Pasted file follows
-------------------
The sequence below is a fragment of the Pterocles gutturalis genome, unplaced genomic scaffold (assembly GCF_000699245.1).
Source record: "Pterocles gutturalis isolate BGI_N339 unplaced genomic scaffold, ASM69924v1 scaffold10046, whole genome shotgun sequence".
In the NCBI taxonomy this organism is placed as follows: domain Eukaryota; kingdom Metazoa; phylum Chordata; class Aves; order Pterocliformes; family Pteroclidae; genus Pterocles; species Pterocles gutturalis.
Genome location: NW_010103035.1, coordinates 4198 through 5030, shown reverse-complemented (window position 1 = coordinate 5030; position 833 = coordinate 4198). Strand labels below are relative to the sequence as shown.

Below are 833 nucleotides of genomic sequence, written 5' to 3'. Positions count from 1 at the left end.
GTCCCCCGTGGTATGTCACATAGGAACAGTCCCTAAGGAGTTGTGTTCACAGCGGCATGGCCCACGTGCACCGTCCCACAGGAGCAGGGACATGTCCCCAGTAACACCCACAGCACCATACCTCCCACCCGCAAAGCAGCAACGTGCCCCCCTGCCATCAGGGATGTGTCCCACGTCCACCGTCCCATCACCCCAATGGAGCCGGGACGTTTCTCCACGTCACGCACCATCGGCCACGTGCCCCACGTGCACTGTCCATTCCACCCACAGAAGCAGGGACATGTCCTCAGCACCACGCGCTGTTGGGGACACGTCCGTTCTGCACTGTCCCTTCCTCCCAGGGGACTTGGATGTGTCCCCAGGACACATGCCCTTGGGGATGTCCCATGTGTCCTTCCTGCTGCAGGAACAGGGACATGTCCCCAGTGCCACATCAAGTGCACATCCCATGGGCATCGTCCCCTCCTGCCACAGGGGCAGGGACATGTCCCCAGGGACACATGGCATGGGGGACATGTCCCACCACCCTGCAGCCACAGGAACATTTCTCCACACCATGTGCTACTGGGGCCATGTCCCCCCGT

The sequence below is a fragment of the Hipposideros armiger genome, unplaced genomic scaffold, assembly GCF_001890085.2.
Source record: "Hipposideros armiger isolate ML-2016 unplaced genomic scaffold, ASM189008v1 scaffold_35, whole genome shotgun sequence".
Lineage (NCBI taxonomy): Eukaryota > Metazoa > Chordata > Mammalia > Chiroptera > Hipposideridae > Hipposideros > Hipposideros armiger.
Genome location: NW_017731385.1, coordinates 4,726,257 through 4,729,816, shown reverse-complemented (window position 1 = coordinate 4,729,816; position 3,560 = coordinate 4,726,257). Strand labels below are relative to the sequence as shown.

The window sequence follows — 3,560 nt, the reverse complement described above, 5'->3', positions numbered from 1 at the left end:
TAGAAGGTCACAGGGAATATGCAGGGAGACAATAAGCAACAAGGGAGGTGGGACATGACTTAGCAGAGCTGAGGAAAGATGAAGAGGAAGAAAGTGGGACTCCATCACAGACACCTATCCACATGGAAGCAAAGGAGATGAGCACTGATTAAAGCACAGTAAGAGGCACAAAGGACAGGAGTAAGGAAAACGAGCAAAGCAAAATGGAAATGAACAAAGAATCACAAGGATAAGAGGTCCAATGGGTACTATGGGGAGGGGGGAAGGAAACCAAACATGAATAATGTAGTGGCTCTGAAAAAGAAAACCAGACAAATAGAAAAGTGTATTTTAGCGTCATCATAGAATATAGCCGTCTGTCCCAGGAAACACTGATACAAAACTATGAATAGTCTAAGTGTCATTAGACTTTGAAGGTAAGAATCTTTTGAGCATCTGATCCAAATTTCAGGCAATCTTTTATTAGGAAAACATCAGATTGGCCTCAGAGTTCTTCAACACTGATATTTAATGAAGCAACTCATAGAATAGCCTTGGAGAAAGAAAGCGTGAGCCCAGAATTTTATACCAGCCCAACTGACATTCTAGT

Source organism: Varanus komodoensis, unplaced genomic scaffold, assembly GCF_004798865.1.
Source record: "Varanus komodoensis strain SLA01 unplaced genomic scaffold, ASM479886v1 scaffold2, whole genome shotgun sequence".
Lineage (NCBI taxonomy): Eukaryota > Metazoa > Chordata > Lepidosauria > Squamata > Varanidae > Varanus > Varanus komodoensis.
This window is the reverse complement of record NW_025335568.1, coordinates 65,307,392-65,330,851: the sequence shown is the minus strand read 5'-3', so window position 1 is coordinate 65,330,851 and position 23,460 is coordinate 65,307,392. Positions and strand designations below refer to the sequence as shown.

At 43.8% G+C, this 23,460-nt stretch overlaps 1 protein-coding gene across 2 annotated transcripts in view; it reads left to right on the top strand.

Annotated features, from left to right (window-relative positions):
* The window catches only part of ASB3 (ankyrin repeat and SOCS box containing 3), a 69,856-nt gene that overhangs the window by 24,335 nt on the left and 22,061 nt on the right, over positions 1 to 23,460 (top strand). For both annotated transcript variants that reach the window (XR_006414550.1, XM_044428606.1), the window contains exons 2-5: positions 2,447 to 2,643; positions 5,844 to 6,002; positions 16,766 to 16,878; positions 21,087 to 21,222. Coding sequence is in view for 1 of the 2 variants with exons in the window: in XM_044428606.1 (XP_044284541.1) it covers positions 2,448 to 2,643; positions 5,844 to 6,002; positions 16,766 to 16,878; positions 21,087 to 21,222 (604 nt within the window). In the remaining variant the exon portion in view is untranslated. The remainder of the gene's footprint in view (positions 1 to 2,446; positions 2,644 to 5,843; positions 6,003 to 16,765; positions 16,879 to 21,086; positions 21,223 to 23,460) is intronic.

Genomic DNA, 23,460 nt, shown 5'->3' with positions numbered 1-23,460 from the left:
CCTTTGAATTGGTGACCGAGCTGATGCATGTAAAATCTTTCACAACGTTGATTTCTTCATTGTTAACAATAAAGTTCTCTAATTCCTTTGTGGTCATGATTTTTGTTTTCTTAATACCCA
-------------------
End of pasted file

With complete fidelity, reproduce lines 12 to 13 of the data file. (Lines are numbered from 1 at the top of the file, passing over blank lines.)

TAGAAGGTCACAGGGAATATGCAGGGAGACAATAAGCAACAAGGGAGGTGGGACATGACTTAGCAGAGCTGAGGAAAGATGAAGAGGAAGAAAGTGGGACTCCATCACAGACACCTATCCACATGGAAGCAAAGGAGATGAGCACTGATTAAAGCACAGTAAGAGGCACAAAGGACAGGAGTAAGGAAAACGAGCAAAGCAAAATGGAAATGAACAAAGAATCACAAGGATAAGAGGTCCAATGGGTACTATGGGGAGGGGGGAAGGAAACCAAACATGAATAATGTAGTGGCTCTGAAAAAGAAAACCAGACAAATAGAAAAGTGTATTTTAGCGTCATCATAGAATATAGCCGTCTGTCCCAGGAAACACTGATACAAAACTATGAATAGTCTAAGTGTCATTAGACTTTGAAGGTAAGAATCTTTTGAGCATCTGATCCAAATTTCAGGCAATCTTTTATTAGGAAAACATCAGATTGGCCTCAGAGTTCTTCAACACTGATATTTAATGAAGCAACTCATAGAATAGCCTTGGAGAAAGAAAGCGTGAGCCCAGAATTTTATACCAGCCCAACTGACATTCTAGT

Source organism: Varanus komodoensis, unplaced genomic scaffold, assembly GCF_004798865.1.